Primary Primary Literacy

English – Recounts

Before books, all knowledge and storytelling was passed on verbally with those that heard the story or learned how to hunt, retelling or recounting it to others, days, weeks, months or even years later.

Recounting accurately relies on two main skills – listening and remembering and a supplementary one in structuring the recount to include the details in order.

In the following activities, pupils will practise these skills and become expert at recounting.


Suitable for: Year 2 to Year 6

Learning Focus: Be able to listen accurately and effectively

Develop skills to aid memory

Be able to recall facts and structure them in order


Activity One:

Pupils of all ages will know many stories, even if they’re only fairy tales. In this activity, ask the pupils to recount a story that they know.

You are likely to find the story will be told out of sequence as the pupils remember additional facts and that some of the facts will be missing. You may also find that some elements of other stories may creep into the recount.

Ask the other pupils to comment on the recount, adding any detail they can remember. How close is the final recount to the original story?


Activity Two:

In this second activity, you need to read a short, unfamiliar story to the pupils without telling them that they will have to recount it. Suggestions might include Rikki Tikki Tavi from The Jungle Book or The City Mouse and the Country Mouse. The next day ask them to write the story down. Once the pupils have finished, ask them to tell you what they included in their story and list them on the board. Once you’ve got a definitive list, ask them to check off those that they used.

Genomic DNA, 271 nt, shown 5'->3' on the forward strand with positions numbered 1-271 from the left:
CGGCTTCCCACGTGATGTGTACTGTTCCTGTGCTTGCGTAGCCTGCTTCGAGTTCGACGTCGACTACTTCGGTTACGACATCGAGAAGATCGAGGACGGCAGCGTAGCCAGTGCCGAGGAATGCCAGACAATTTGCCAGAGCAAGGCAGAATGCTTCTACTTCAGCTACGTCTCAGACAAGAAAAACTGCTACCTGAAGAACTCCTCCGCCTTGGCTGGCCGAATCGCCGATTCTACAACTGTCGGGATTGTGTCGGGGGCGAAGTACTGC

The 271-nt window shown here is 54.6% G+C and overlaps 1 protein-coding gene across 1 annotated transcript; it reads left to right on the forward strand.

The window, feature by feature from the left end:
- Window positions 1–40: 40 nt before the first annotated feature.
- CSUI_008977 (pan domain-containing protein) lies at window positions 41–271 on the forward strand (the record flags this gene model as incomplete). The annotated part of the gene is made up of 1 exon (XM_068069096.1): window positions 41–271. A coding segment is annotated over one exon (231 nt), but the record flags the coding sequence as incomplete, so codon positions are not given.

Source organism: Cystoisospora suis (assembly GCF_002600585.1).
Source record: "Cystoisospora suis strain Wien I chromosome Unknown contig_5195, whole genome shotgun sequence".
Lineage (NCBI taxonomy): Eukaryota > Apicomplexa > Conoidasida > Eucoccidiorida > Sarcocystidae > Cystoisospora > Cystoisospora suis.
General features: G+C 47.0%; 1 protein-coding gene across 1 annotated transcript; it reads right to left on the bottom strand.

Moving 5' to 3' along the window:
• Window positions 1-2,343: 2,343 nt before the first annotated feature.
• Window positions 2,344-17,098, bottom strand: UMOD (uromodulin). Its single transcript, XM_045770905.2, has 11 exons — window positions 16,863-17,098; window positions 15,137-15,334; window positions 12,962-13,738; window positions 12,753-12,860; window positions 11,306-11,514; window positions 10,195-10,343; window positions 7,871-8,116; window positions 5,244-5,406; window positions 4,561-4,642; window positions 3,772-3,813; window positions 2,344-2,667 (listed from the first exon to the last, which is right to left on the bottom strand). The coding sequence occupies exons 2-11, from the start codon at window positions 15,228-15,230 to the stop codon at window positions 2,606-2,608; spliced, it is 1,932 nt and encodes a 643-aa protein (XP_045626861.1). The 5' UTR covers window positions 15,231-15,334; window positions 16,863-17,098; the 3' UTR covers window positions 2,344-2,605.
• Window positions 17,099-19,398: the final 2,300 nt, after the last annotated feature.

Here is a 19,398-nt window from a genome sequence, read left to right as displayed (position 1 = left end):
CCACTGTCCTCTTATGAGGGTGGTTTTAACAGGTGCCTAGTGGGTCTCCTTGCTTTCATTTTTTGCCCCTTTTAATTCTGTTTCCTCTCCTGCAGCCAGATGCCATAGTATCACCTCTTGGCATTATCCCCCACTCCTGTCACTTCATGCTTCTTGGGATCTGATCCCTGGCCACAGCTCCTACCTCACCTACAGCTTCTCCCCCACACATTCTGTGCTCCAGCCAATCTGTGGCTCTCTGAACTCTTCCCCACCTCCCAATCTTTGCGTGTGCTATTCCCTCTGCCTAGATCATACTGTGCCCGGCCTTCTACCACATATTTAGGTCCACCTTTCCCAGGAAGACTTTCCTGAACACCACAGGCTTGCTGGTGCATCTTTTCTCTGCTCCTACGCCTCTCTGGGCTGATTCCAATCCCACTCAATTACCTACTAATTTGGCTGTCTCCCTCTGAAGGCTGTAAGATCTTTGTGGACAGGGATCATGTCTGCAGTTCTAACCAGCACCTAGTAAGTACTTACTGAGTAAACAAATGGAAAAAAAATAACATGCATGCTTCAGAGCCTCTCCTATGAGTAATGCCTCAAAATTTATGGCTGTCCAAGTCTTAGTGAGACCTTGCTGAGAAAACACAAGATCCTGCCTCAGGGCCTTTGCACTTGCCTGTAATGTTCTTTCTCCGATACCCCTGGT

Ask them to say how they remembered the facts from the story and what strategies did they use for the recount of the story.


Activity Three:

The third activity allows the pupils to observe an event and then recall the details at a later date. Instead of relying on listening skills, this activity relies on observational skills.

Ask another adult to come into the class whilst you’re teaching and take a picture off the wall, add another picture, pick up some items, look out of the window, move an object to a different location, say something to you or a pupil and anything else that you think is appropriate.

The next day remind them of the person’s visit to the classroom and ask them to say what the person did. Do the activity as a whole class as you will find that the observations of one pupil will act as a prompt for others whilst other pupils will refine what has been mentioned already.

Ask the pupils what it was that helped them to recall their facts and you should be able to build up a guide to remembering and recounting.

Collins Primary

Collins Primary is the home of innovative learning resources for all stages of primary and early years education. We support thousands of teachers and pupils who are using our award-winning materials every day, and provide what you need to enhance the learning experience with our easy to use and flexible programmes.

More Posts - Website

Follow Me:

Leave a Comment